She’s been called ‘the greatest photographer you’ve never heard of’… the mysterious Vivian Maier, a nanny based in Chicago who took about 150,000 photographs in her lifetime and stashed them away, not showing them to anyone. She left thousands not even developed, and most as negatives from which she never made prints.
It was sheer accident that her life’s work was discovered.
Two years before she died in 2009, Vivian Maier stopped paying the rent on five storage lockers in Chicago. Without her knowledge the contents were sold. At locker sales, you have to stand at the door and buy without touching. So auctioneer Roger Gunderson saw only a jumble of boxes and suitcases:
“A Paris sticker on one trunk caught my eye. I thought maybe there’s going to be some perfume or jewellery.”Roger Gunderson
Gunderson bought the lot for $250 – “a truck and a half load of stuff”, he says: papers, magazines and thousands upon thousands of photographs. People who then bought them at auction posted a few online. Before long, Vivian Maier went viral. Now her prints sell for thousands of dollars a piece.
Vivian Maier’s prints
But what prints are we talking about?
In her lifetime Vivian Maier had perhaps 5,000 prints made. Some she made in the bathrooms of her lodgings – moving from family to family, she never had a home of her own. Some were made at drugstores where she had negatives developed. She put some of these prints into albums. Ron Slattery, who bought boxes of her work at auction, has a beautiful album with small prints of the extraordinary world tour she went on, all alone, in 1959.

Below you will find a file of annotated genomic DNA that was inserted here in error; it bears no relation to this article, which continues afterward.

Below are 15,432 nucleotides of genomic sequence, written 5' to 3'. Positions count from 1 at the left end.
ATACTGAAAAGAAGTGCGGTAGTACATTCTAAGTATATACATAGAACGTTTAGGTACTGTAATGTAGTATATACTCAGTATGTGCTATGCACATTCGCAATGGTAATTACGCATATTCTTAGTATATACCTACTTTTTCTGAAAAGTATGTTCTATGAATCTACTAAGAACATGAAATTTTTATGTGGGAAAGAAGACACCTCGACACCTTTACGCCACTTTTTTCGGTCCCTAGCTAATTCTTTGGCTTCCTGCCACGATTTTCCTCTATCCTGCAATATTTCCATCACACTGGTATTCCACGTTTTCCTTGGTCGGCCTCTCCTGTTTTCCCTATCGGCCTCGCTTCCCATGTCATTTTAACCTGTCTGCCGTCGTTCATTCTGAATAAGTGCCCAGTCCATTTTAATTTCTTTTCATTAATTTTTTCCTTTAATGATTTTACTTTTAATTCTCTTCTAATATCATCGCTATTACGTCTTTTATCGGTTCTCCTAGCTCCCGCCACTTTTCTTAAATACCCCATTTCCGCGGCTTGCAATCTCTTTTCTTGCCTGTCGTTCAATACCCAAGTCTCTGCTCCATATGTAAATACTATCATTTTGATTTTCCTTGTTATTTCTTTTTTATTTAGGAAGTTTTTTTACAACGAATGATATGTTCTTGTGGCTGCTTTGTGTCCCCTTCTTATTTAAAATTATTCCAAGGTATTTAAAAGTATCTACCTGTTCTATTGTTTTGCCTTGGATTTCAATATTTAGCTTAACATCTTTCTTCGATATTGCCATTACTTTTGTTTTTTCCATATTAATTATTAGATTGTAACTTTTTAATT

At least one print she framed and hung on her wall (left). It must have been one that she particularly liked. And the fascinating thing is that this print – like most prints she made – is cropped.
Maier’s cameras and the art of cropping
Vivian Maier had several cameras, most with rectangular negatives. But her favourite camera, the Rolleiflex, has a large, square negative.
She started to use the Rolleiflex in 1952, and in time this camera became her trademark. Looking down into its viewfinder, Vivian would see her picture in colour, and square.
Nowadays, the black and white photos she took on the Rolleiflex are being printed large and square. They look stylish, framed on minimalist apartment walls. But in her cluttered apartment, she would never have seen her pictures looking like that.
Richard Cahan co-edited Out of the Shadows, a book of Vivian’s photographs. He was unaware that she ever cropped her photos.
“Photographers are either square or horizontal people”, he said, “and Vivian was a square person.”
His co-editor Michael Williams added:
“When you see her other work where she did use a 35mmm rectangle, it’s just not quite there. For her it all came together with the square; it seems to just sing for her.”
Pamela Bannos, distinguished senior lecturer at Northwestern University in Illinois, says Vivian herself frequently cropped.
She would have seen the image square in the viewfinder, and her composition within the square is unfailingly beautiful. Yet when she printed, she would crop the sides of the square to highlight the human drama in the centre of the frame.